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What I need to do is to fill the entire file contents with zeros in the fastest way. I know some linux commands like cp actually gets what is the best block size information to write at a time, but I wasn't able to figure out if using this block size information is enough to have a nice performance and looks like the st_blksize from the stat() isn't giving me that block size. Thank you !

Some answers to the comments:

  1. This need to be done in C, not using utilities like shred.

  2. There is no error in the usage of the stat()

  3. st_blksize is returning a block greater than the file size, don't know how can I handle that.

  4. Using truncate()/ftruncate(), only the extra space is filled with zeros, I need to overwrite the entire file data.

I'm thinking in something like:

fd = open("file.txt", O_WRONLY);
// check for errors (...)
while(TRUE)
{
    ret = write(fd, buffer, sizeof(buffer));
    if (ret == -1) break;
}
close(fd);

The problem is how to define the best buffer size "programmatically".

share|improve this question
    
How about just invoking shred -n0 -z _filename_? –  Mark H Sep 12 '11 at 18:24
1  
What makes you say that stat st_blksize isn't returning the number you seek? Odds are you should post the code because there is likely a bug in your usage of stat(2). –  Edwin Buck Sep 12 '11 at 18:25
1  
How about ftruncate? Truncate to 0 and then expand to desired size. –  Banthar Sep 12 '11 at 18:27
    
See the answers in the updated description. –  Tarantula Sep 12 '11 at 18:35
    
Oh sorry Banthar, now I understood your truncate(fd,0) and truncate(fd, size), saw it now in R.. answer and figured out, but this isn't going to lose too much performance ? –  Tarantula Sep 12 '11 at 18:42

3 Answers 3

up vote 8 down vote accepted

Fastest and simplest:

int fd = open("file", O_WRONLY);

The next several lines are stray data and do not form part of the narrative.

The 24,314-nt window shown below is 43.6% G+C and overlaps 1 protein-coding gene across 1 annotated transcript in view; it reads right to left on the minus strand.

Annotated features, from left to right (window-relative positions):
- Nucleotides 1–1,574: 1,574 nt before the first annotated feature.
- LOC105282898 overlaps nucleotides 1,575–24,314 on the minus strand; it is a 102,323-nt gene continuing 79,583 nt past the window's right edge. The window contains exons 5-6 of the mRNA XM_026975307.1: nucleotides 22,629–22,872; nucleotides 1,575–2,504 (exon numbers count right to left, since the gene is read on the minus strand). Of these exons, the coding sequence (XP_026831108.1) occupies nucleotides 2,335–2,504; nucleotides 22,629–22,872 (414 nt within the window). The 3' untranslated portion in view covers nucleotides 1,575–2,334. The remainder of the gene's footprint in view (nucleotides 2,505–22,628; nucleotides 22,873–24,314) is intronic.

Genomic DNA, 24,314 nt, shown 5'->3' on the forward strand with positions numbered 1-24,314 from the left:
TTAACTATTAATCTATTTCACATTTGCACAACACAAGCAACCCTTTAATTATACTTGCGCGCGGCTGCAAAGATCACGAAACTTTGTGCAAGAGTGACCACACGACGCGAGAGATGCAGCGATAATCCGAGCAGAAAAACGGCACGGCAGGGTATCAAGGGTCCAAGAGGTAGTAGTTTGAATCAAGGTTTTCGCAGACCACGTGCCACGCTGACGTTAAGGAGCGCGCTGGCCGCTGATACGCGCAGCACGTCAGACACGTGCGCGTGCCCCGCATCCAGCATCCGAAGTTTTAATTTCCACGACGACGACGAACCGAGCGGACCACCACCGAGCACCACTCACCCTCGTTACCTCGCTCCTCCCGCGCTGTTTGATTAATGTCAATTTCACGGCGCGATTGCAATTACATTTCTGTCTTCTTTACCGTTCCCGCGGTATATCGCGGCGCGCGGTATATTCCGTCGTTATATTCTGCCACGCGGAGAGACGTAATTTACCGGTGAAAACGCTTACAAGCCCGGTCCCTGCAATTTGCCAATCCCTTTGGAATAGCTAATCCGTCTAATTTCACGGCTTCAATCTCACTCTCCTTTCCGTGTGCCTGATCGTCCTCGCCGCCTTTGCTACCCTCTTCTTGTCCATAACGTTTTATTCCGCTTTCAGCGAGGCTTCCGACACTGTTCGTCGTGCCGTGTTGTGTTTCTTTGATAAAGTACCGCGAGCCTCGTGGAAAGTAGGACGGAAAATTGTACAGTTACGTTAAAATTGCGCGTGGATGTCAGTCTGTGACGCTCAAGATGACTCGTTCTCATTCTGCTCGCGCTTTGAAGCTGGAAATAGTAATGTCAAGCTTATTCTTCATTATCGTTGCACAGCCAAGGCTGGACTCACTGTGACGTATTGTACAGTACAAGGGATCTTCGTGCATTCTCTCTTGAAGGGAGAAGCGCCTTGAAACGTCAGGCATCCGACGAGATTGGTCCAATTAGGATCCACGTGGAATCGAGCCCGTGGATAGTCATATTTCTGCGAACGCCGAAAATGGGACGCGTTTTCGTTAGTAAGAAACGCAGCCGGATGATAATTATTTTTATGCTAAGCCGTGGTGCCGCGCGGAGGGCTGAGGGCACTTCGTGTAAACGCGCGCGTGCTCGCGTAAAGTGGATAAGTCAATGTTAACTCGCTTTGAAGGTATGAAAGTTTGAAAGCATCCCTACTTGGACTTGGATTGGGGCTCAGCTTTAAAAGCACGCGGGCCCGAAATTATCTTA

off_t size = lseek(fd, 0, SEEK_END);
ftruncate(fd, 0);
ftruncate(fd, size);

Obviously it would be nice to add some error checking.

This solution is not what you want for secure obliteration of the file though. It will simply mark the old blocks used by the file as unused and leave a sparse file that doesn't occupy any physical space. If you want to clear the old contents of the file from the physical storage medium, you might try something like:

static const char zeros[4096];
int fd = open("file", O_WRONLY);
off_t size = lseek(fd, 0, SEEK_END);
lseek(fd, 0, SEEK_SET);
while (size>sizeof zeros)
    size -= write(fd, zeros, sizeof zeros);
while (size)
    size -= write(fd, zeros, size);

You could increase the size of zeros up to 32768 or so if testing shows that it improves performance, but beyond a certain point it should not help and will just be a waste.

share|improve this answer
    
ftruncate(fd, 0) and then ftruncate(fd, size) will not lose too much performance ? –  Tarantula Sep 12 '11 at 18:41
    
@Tarantula: This is about as fast as it gets. –  janneb Sep 12 '11 at 18:42
1  
It should use virtually no time at all, since all it does it adjust some filesystem metadata... –  R.. Sep 12 '11 at 18:46
2  
@R: The second approach is not guaranteed to work for "secure delete". In particular, it will not work for a COW filesystem such as BTRFS or ZFS. –  janneb Sep 12 '11 at 18:46
1  
@R: Good point, although arguably posix_fallocate() should be a more performant alternative to the "guaranteed space" issue. –  janneb Sep 12 '11 at 18:56

With mmap (and without error checking):

stat(filename,&stat_buf);
len=stat_buf.st_size;
fd=open(filename,O_RDWR);
ptr=mmap(NULL,len,PROT_READ|PROT_WRITE,MAP_SHARED,fd,0);
memset(ptr,0,len);
munmap(ptr,len);
close(fd);

This should use the kernel's idea of block size, so you don't need to worry about it. Unless the file is larger than your address space.

share|improve this answer

This is my idea; notice I removed every error checking code for clarity.

int f = open("file", "w");             // open file
int len = lseek(f, 0, SEEK_END);       // and get its length
lseek(f, 0, SEEK_BEG);                 // then go back at the beginning
char *buff = malloc(len);              // create a buffer large enough
memset(buff, 0, len);                  // fill it with 0s
write(f, buff, len);                   // write back to file
close(f);                              // and close
share|improve this answer
2  
Seems horribly dangerous since the chances of the file being too large for malloc are quite great. –  KevinDTimm Sep 12 '11 at 18:35
    
Totally agree, this is far from what I'm wondering to do. –  Tarantula Sep 12 '11 at 18:37
    
You could do this same thing a lot cleaner and more efficiently using mmap –  evil otto Sep 12 '11 at 18:39
1  
Also, I doubt any solution using malloc will be the fastest. The optimal solution shouldn't use O(n) memory overhead. –  Chris Lutz Sep 12 '11 at 18:40
    
That, and write() isn't guaranteed to write out the whole file at once. –  duskwuff Sep 12 '11 at 18:42

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